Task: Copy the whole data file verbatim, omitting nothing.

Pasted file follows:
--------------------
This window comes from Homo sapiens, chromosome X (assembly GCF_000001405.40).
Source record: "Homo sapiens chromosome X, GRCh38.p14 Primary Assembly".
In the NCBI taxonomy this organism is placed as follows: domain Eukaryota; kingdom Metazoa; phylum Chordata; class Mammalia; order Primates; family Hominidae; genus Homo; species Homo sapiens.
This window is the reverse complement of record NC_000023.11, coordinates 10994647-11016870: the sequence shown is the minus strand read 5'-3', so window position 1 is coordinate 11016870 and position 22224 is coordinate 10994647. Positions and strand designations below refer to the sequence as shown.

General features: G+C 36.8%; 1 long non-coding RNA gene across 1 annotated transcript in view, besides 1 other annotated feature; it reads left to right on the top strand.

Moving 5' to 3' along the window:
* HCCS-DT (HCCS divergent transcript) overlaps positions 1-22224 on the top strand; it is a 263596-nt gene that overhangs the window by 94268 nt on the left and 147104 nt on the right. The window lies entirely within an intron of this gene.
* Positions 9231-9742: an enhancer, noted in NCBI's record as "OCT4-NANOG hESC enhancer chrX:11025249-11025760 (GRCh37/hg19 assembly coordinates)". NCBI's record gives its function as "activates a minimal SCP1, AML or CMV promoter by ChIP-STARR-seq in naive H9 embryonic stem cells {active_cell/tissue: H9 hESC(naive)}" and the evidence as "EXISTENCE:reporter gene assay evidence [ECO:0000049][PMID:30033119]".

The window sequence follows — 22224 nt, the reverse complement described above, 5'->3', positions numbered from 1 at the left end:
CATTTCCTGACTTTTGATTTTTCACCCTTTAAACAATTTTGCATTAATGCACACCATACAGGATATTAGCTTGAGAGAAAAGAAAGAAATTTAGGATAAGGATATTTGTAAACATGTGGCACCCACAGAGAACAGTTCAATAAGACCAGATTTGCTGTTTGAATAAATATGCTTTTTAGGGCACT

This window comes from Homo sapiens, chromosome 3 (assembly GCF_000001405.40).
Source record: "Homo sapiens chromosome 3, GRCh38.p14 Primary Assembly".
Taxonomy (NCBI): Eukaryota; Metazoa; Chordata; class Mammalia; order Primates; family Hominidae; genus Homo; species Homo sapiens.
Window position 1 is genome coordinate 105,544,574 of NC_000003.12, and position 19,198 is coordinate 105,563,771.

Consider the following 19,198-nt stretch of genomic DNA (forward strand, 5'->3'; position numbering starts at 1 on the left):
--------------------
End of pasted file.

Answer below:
This window comes from Homo sapiens, chromosome X (assembly GCF_000001405.40).
Source record: "Homo sapiens chromosome X, GRCh38.p14 Primary Assembly".
In the NCBI taxonomy this organism is placed as follows: domain Eukaryota; kingdom Metazoa; phylum Chordata; class Mammalia; order Primates; family Hominidae; genus Homo; species Homo sapiens.
This window is the reverse complement of record NC_000023.11, coordinates 10994647-11016870: the sequence shown is the minus strand read 5'-3', so window position 1 is coordinate 11016870 and position 22224 is coordinate 10994647. Positions and strand designations below refer to the sequence as shown.

General features: G+C 36.8%; 1 long non-coding RNA gene across 1 annotated transcript in view, besides 1 other annotated feature; it reads left to right on the top strand.

Moving 5' to 3' along the window:
* HCCS-DT (HCCS divergent transcript) overlaps positions 1-22224 on the top strand; it is a 263596-nt gene that overhangs the window by 94268 nt on the left and 147104 nt on the right. The window lies entirely within an intron of this gene.
* Positions 9231-9742: an enhancer, noted in NCBI's record as "OCT4-NANOG hESC enhancer chrX:11025249-11025760 (GRCh37/hg19 assembly coordinates)". NCBI's record gives its function as "activates a minimal SCP1, AML or CMV promoter by ChIP-STARR-seq in naive H9 embryonic stem cells {active_cell/tissue: H9 hESC(naive)}" and the evidence as "EXISTENCE:reporter gene assay evidence [ECO:0000049][PMID:30033119]".

The window sequence follows — 22224 nt, the reverse complement described above, 5'->3', positions numbered from 1 at the left end:
CATTTCCTGACTTTTGATTTTTCACCCTTTAAACAATTTTGCATTAATGCACACCATACAGGATATTAGCTTGAGAGAAAAGAAAGAAATTTAGGATAAGGATATTTGTAAACATGTGGCACCCACAGAGAACAGTTCAATAAGACCAGATTTGCTGTTTGAATAAATATGCTTTTTAGGGCACT

This window comes from Homo sapiens, chromosome 3 (assembly GCF_000001405.40).
Source record: "Homo sapiens chromosome 3, GRCh38.p14 Primary Assembly".
Taxonomy (NCBI): Eukaryota; Metazoa; Chordata; class Mammalia; order Primates; family Hominidae; genus Homo; species Homo sapiens.
Window position 1 is genome coordinate 105,544,574 of NC_000003.12, and position 19,198 is coordinate 105,563,771.

Consider the following 19,198-nt stretch of genomic DNA (forward strand, 5'->3'; position numbering starts at 1 on the left):